All his heartfelt words about how he was the same man couldn’t pierce her confusion, but the familiarity of seeing him get dressed felt like finding all four corner pieces of a huge puzzle.
The Doctor stood up, turned around and did look surprised to see her there.
“TARDIS won’t let me into my room,” Rose explained. “Kept leading me here.”
“I kinda miss you in waistcoat and tie,” she admitted as he hung the borrowed tunic on a hanger and added it to an eclectic collection of marching band uniforms.
“Want me to change?” he asked, his eyes on epaulets and striped trousers. The entire ship seemed to hold its breath, waiting for her answer. Rose was no fool, she knew what he was asking and while part of her wanted to scream yes, please, give me my husband back, another part of her was stirred by seeing him in the clothing he’d been wearing when she fell in love with him for the first time. She left the safety of the coral strut and went further into the little alcove he used as a dressing room. She trailed her hand along the silk sleeve of a kimono and then turned to face him. He was still half a room away, his arms crossed over his chest, his face inscrutable.
“Your arse looks good in denims,” she said. He turned his head and speared her with a look so intense it was a shock her dress didn’t fall right off her body. “I’m just sayin.’”
“You used to look at me like that when you thought I wasn’t watching,” she said, waving her hand at his jacket. “I thought that after I broke up with Mickey, maybe you’d look at me like that on purpose, but you never did. You never touched me. Not like a lover, anyway. Then the next thing I know you’re sending me home to watch the TARDIS rot outside my window while you burn with your enemies, thousands of years into the future. I knew you did it out of love, but what kind of love was it if I could never get the chance to say it back? I just don’t know if you still feel towards me like you did on Tides, or if you want to go back to best mates, no touch. This is where I should tell you that I’ll take either option, but it’s not true. I don’t think I can go back to the way it was before, you hiding your feelings with sarcasm and unnecessary hours fixing the TARDIS.”
“I loved you from the moment I met you,” the Doctor said, his voice breaking at the end of his confession. “Scared the hell out of me, it did. I pushed it down as best I could but it was always too close for comfort. When you came back to the Gamestation with the TARDIS, all glowing and golden and I kissed you, it was just as much out of passion as it was to save your life.”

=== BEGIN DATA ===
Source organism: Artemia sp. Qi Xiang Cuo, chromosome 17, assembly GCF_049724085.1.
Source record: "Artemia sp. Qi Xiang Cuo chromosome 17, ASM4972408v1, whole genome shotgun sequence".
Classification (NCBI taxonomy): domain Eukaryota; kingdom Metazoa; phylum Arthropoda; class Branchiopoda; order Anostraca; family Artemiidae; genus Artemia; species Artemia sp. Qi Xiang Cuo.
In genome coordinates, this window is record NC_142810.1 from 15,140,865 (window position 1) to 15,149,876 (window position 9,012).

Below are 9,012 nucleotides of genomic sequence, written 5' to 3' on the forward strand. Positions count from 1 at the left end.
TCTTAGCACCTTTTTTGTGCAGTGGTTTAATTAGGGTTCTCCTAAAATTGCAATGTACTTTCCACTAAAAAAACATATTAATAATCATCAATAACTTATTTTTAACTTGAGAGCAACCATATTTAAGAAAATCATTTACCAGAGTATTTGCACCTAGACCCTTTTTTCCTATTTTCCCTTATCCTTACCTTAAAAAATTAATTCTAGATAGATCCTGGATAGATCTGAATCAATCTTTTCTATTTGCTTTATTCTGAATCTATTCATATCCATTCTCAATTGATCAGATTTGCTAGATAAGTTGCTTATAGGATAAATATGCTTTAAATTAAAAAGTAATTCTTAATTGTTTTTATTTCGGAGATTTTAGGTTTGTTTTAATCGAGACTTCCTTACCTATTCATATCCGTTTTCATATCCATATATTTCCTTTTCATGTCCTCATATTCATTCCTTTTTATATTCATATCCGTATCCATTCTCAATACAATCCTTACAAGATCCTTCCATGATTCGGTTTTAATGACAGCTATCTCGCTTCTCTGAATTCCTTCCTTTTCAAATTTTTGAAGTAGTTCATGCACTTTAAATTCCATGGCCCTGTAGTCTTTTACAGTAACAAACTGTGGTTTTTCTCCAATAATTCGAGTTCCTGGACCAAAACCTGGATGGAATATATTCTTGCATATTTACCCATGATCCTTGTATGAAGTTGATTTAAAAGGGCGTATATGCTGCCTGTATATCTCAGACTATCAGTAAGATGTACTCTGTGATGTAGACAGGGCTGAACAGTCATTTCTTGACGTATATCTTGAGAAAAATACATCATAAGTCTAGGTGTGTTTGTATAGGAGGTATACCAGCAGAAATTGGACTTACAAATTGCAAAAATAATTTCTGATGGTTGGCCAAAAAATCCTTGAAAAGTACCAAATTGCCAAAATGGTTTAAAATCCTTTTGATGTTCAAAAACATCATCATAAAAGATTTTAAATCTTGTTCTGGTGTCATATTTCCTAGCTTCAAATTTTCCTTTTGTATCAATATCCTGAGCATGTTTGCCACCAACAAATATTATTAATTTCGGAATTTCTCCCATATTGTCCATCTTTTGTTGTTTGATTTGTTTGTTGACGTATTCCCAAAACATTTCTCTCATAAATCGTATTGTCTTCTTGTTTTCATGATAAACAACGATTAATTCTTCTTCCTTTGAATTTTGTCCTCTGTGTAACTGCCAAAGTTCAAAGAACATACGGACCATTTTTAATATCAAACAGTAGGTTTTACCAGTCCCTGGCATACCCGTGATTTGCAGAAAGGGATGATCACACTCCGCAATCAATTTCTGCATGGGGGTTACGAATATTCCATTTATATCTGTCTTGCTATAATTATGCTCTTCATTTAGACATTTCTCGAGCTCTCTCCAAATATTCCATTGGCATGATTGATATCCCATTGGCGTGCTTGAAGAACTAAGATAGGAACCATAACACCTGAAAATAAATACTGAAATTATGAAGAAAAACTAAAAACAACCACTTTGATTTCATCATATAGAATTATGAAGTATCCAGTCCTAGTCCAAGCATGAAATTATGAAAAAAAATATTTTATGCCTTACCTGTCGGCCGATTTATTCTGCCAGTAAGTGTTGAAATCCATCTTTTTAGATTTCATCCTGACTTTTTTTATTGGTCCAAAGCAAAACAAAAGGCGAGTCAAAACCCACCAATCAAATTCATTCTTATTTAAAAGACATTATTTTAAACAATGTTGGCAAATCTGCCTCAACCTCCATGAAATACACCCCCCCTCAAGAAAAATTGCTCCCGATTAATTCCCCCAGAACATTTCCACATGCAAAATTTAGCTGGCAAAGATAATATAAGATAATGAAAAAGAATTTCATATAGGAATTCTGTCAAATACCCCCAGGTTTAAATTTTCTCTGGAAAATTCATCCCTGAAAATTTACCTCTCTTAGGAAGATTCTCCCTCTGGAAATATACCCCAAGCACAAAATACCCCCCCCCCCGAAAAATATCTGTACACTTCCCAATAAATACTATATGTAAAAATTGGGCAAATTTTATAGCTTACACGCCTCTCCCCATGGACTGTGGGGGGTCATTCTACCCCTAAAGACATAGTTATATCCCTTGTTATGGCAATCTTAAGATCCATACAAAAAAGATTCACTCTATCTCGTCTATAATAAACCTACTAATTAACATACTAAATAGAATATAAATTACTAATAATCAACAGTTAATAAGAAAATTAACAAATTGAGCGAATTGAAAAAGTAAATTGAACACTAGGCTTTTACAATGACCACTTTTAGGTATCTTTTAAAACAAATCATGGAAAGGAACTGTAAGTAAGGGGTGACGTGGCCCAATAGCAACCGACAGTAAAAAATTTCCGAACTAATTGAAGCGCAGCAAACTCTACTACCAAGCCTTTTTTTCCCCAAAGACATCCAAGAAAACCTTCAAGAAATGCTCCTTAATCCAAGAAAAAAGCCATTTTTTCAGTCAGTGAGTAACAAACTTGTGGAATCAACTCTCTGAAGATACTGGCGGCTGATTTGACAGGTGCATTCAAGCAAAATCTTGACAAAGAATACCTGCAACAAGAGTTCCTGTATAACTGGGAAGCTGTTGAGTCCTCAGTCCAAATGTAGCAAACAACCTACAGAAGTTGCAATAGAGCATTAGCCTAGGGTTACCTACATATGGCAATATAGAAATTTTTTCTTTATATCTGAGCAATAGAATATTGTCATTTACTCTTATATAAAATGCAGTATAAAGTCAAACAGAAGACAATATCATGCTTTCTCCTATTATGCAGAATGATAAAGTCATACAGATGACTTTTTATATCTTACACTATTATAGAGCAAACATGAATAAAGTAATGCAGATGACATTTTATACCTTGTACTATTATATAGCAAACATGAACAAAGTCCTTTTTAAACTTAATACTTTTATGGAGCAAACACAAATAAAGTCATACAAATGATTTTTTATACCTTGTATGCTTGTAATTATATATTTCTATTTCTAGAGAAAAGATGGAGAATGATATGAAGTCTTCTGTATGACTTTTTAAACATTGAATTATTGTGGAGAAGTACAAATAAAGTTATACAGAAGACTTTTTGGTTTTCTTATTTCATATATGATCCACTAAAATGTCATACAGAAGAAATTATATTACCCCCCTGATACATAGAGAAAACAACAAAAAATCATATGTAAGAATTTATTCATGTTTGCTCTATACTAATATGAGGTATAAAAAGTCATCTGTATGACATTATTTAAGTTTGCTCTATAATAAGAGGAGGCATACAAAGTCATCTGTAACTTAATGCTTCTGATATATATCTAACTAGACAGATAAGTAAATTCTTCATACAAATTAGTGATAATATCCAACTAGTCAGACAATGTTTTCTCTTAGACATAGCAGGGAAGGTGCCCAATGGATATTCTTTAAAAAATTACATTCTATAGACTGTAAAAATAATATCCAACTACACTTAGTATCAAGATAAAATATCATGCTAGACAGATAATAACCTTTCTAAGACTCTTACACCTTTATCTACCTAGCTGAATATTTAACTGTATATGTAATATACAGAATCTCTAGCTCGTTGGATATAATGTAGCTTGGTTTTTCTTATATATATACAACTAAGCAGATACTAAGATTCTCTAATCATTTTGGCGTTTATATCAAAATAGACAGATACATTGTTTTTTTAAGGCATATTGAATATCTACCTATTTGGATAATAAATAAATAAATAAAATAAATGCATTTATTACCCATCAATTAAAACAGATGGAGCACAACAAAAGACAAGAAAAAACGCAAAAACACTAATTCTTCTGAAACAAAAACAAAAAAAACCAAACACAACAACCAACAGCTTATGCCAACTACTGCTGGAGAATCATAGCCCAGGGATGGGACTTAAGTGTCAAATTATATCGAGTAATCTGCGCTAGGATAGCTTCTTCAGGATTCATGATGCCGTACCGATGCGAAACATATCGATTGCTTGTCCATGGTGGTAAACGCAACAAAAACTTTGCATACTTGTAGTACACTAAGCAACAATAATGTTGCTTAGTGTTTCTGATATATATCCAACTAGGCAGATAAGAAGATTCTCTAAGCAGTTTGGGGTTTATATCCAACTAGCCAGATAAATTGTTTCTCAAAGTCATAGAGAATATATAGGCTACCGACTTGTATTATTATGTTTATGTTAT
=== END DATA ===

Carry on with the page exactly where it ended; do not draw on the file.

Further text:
Rose’s jaw dropped.
“When you did what?!”
“Don’t you remember?”
“No!” Rose cried, running her hands through her hair in frustration. “I remember using Mum’s friend’s truck to rip open the front panel on the TARDIS like Blon did, ‘cause I thought when the TARDIS looked into my soul she’d see that I wanted you safe and she’d help me.”
“You don’t remember consuming the entire Time Vortex.”
“What? No! Gosh, no one’s meant to do that, they’d burn up from the inside or something.”
The Doctor rubbed his face with his hands and took a step towards her, then stopped. He looked down at his hands, clearly considering something, and then looked up at her again.
“I’m a touch-telepath, did you know that? Time Lord communication. I can make you see what’s inside my head, whether current thought or ancient memory. I’d like to show you exactly what happened on that Gamestation, Rose. I think it’s long past time you knew the truth.”
“You’re asking to go into my head?”
“You’d be in my head, actually. But yes, I’m asking permission.”
“Does it hurt?”
“No, love, it doesn’t hurt.”
“Alright,” she said softly, raising and then dropping one shoulder. Her heart raced more than she thought it should when he crossed the wardrobe room to stand in front of her. He smelled the same; TARDIS laundry detergent and engine grease and the dark smell of his skin, a cross between sweat and pine and sweet, milky tea. She forced her eyes to stay on his and not go roving over the way his chest looked in that form-fitting jumper. She held her breath when he raised his hands to her temples, but then he lowered his hands and smiled gently.
“You don’t have to hold your breath,” he told her. “Just close your eyes.”
Rose obeyed, and then she felt the Doctor’s warm fingers against her skin. His touch felt good, familiar, right—and then she was hurtling down a dark whirlwind relieved by pinpoints of green and red, like she was staring at the backs of her eyelids before sleep. As quick as the whirlwind started, it stopped, and she was looking at…